So rather than embarking on a three month project of porting the North American version to the U.K., FanDuel opted for a year-long effort tailored and localized for its target audience. The company’s strategy for its U.K. launch is also notable in that it will focus entirely on the single biggest sport in the country, though Eccles conceded there could be scope for expanding into others, such as rugby, golf, or cricket further down the line. “If we do go multisport, I still suspect that football [soccer] will be 80 percent,” he said.
The obvious question here is whether the international expansion is in any way connected to the legal wrangles the company’s facing in the U.S. According to Eccles, it isn’t. “No no, we started the process last summer, it was absolutely going to happen anyway,” he said. “We have a challenge in the U.S., but we feel pretty good about the direction there. But international is the next step in the development of the company.”
The big issue is, of course, FanDuel’s legal and legislative predicament in the States.
“I think what we’re seeing in the U.S. is that it’s moving from a nonregulated to a regulated market on a state-by-state basis,” said Eccles. “Starting this year there was only two states that had specific fantasy sports legislation, and that was Kansas and Maryland, but in the last four months we’ve seen another five states pass legislation. We’ve seen bills in maybe another 20 states. Our view, and the common view, is that fantasy sports has been around for fifty years, it’s clearly legal under federal and state law, but it’s now becoming a very big industry. So there’s legitimate consumer protection concerns.”
According to Eccles, the real underlying concern among lawmakers is player protection — whether player funds are being kept separate from operational funds and, ultimately, whether the games are being kept fair. The long-term impact of this legislative shift on companies such as FanDuel and DraftKings isn’t yet clear, but Eccles remains optimistic and says they are already doing much of what is being proposed.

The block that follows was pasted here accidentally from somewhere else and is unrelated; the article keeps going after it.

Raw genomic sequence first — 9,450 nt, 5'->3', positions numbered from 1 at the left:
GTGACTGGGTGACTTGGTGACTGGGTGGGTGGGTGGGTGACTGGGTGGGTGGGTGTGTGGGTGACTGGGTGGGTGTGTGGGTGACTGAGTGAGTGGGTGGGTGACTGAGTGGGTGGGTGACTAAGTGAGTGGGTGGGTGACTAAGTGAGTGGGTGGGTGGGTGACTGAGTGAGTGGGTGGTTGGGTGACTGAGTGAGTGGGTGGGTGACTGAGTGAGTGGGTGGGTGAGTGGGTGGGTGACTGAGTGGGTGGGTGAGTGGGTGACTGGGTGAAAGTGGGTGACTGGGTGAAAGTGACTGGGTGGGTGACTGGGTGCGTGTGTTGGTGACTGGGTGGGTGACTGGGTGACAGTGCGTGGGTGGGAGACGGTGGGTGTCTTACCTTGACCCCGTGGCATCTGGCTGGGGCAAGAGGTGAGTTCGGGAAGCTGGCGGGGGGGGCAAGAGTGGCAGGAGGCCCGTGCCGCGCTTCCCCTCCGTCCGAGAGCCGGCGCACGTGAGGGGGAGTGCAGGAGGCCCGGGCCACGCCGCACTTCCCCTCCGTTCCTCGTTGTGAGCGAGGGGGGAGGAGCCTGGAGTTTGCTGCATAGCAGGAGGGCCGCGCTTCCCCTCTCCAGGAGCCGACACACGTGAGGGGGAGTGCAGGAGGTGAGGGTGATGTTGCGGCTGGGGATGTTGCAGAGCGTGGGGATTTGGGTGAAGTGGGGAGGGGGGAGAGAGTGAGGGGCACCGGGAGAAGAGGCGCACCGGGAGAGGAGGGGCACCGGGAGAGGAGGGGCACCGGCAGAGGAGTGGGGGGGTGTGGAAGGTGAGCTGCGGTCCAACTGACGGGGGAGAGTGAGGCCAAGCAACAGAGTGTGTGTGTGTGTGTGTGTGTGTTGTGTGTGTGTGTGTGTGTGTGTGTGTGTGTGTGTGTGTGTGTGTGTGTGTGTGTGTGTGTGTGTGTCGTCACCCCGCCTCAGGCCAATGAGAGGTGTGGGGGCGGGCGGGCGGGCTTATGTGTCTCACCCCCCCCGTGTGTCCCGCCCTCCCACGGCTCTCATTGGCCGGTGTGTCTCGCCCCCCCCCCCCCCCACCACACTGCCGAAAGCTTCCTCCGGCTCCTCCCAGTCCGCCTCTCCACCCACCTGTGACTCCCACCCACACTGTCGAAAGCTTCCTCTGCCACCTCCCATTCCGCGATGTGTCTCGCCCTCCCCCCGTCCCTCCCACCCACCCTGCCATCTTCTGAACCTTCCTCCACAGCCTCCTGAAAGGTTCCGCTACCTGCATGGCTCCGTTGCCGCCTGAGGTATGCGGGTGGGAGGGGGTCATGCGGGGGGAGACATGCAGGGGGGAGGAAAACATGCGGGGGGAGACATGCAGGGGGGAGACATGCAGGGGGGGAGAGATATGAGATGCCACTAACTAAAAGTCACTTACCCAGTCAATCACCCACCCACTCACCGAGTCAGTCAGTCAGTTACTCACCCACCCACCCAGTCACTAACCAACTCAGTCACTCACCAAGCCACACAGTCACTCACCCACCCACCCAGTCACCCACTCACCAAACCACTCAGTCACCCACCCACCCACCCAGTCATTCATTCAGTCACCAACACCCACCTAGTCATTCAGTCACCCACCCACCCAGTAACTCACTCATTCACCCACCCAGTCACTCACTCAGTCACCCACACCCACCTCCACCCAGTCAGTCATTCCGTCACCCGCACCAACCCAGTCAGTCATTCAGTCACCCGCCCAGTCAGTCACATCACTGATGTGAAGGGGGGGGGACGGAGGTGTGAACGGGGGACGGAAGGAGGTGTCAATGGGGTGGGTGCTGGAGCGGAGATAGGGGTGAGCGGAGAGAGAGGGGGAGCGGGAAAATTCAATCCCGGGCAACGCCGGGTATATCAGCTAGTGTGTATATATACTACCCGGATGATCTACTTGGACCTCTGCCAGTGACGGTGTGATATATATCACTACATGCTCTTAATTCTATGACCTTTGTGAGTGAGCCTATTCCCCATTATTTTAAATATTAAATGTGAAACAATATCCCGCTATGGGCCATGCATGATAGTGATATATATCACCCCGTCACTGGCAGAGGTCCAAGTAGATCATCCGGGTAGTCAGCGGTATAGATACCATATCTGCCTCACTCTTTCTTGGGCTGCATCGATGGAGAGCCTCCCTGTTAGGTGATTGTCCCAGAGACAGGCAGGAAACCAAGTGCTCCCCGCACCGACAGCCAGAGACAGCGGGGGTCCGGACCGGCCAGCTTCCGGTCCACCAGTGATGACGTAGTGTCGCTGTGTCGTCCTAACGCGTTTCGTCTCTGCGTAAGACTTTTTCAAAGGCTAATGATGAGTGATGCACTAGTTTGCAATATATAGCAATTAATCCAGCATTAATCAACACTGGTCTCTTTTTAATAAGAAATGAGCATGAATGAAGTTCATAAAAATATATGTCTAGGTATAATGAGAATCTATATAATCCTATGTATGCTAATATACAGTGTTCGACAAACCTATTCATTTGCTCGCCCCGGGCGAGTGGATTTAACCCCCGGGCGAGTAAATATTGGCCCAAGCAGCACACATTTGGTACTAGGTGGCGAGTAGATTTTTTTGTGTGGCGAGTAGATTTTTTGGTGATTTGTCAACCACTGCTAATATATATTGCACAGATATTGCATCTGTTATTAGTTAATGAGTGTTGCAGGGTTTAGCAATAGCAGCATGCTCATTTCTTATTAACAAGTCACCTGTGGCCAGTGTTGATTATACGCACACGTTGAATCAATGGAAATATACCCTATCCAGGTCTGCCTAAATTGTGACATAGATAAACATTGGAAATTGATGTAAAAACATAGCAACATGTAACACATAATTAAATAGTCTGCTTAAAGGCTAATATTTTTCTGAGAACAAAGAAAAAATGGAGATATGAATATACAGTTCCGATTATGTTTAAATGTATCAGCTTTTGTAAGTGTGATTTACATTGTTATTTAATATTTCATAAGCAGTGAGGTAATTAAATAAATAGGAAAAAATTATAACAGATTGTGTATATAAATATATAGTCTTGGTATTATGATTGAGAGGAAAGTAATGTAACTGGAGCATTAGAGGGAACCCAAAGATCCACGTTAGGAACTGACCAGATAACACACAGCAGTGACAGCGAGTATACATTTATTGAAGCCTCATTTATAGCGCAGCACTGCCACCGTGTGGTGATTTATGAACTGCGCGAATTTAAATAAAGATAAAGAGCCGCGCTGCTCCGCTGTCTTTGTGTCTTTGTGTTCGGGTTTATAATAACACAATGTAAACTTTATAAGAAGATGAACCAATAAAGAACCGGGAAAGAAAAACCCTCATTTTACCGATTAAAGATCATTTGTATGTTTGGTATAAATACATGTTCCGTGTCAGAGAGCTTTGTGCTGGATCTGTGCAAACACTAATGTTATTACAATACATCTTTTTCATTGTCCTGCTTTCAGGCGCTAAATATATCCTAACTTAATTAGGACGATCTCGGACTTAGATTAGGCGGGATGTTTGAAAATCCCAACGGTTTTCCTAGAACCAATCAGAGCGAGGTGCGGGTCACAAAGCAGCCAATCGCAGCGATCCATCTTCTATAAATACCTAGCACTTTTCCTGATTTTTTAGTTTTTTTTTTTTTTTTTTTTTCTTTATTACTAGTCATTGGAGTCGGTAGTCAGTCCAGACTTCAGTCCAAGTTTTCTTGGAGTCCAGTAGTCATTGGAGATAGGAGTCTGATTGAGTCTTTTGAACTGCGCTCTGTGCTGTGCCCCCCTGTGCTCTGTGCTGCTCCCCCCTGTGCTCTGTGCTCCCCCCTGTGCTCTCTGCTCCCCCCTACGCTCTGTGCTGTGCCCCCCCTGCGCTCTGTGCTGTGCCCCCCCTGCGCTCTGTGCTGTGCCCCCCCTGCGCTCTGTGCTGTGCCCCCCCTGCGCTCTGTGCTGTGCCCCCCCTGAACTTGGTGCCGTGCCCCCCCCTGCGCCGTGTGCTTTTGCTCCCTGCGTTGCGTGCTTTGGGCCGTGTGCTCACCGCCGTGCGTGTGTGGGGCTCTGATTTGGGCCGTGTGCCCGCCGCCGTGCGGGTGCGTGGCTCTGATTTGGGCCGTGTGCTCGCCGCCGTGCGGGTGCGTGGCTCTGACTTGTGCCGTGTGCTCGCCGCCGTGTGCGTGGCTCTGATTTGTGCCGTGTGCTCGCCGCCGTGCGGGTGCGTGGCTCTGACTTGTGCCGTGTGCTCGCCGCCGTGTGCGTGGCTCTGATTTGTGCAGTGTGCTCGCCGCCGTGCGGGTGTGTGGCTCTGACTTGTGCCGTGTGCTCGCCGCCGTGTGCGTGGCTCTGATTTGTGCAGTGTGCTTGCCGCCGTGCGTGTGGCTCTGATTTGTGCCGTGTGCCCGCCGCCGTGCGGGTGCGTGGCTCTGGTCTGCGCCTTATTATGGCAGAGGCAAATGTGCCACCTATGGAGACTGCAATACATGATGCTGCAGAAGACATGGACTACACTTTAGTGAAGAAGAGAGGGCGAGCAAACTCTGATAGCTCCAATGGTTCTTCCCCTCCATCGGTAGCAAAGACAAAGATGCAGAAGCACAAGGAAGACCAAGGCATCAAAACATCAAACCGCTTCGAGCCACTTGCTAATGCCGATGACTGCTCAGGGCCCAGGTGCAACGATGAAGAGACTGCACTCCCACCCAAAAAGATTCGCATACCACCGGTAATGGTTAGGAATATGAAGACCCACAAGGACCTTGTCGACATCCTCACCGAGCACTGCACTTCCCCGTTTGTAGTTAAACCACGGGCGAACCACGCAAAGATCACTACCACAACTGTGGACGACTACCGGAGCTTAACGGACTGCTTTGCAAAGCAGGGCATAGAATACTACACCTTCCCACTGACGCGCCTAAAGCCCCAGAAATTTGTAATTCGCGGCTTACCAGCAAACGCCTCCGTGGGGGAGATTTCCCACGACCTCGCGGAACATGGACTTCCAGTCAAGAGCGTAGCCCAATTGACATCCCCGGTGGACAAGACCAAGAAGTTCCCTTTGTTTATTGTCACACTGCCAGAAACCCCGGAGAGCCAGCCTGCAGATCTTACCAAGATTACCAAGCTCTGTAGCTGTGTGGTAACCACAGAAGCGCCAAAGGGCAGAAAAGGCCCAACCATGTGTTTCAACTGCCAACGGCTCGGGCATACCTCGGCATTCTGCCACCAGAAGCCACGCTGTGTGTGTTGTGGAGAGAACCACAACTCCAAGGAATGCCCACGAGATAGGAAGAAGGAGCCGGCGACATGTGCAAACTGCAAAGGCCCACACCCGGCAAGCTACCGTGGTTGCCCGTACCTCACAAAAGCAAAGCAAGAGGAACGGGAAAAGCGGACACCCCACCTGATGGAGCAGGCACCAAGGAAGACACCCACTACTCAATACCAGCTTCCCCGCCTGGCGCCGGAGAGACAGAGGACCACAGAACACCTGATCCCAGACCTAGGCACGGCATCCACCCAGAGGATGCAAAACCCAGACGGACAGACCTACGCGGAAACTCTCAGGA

“Some states will be making more taxes, some won’t be, but I think there will obviously be more of a regulatory compliance burden on us,” he said. “To be honest, a lot of these things we were already doing — separating player funds from operational funds is something we’ve done forever. Protection of players, keeping the games fair, things like that. But there are nuances in some laws, for example in Massachusetts they’re saying legal age to play is 21, while in others states like Virginia they say it’s 18.
“It’s going in the right direction; there are five states that have passed legislation this year. I can’t tell you if by the end of the year that will be 10 or 12 or 15 or more. I can’t tell you what it’ll be like next year, but you can see the direction of travel.”
FanDuel’s expansion plans extend beyond that of new market launches. In September, the company acquired esports startup AlphaDraft, news that emerged one day after DraftKings announced it was expanding into esports. The esports market is big business, expected to grow to $1.1 billion by 2019, and this hasn’t gone ignored by the big dogs of the tech world. Amazon acquired Twitch back in 2014, and Google is embracing the trend, too, with YouTube seeing 144 billion minutes of game videos each month. Even Yahoo has joined the esports frenzy.
It’s reported that esports will drive $325 million in sponsorship and advertising spending from brands in 2016 alone, and this is evidently one of the reasons why FanDuel is exploring this industry, especially when it’s so closely aligned with its current offering. “Esports is a hugely interesting category in its own right, it’s a game of skill itself, and AlphaDraft was a really nice way to tap into that,” said Eccles.
But this doesn’t mean esports will be shoehorned in alongside its usual daily fantasy sports offering — the plan is to keep them as separate brands and products. “It made sense to acquire and have a different platform,” added Eccles. “I think esports is continuing to evolve, so we’re keeping really close to that.”
Looking to the future, FanDuel faces some challenges for sure, but by expanding into new markets and categories, and working with legislators in its existing markets, it’s pushing hard to ensure it stands the test of time. The company is an unusual beast in many ways — not many Scottish startups receive VC funding, pivot a matter of months later, and go on to become a billion-dollar “unicorn” in the U.S.
So what is FanDuel? Is it a European, British, Scottish, or American startup?
“I don’t think of ourselves like that,” said Eccles. “I try to think about the common values that we share across the U.S. and U.K., the values of openness, collaboration, entrepreneurialism, risk-seeking … these are all things we aspire to.”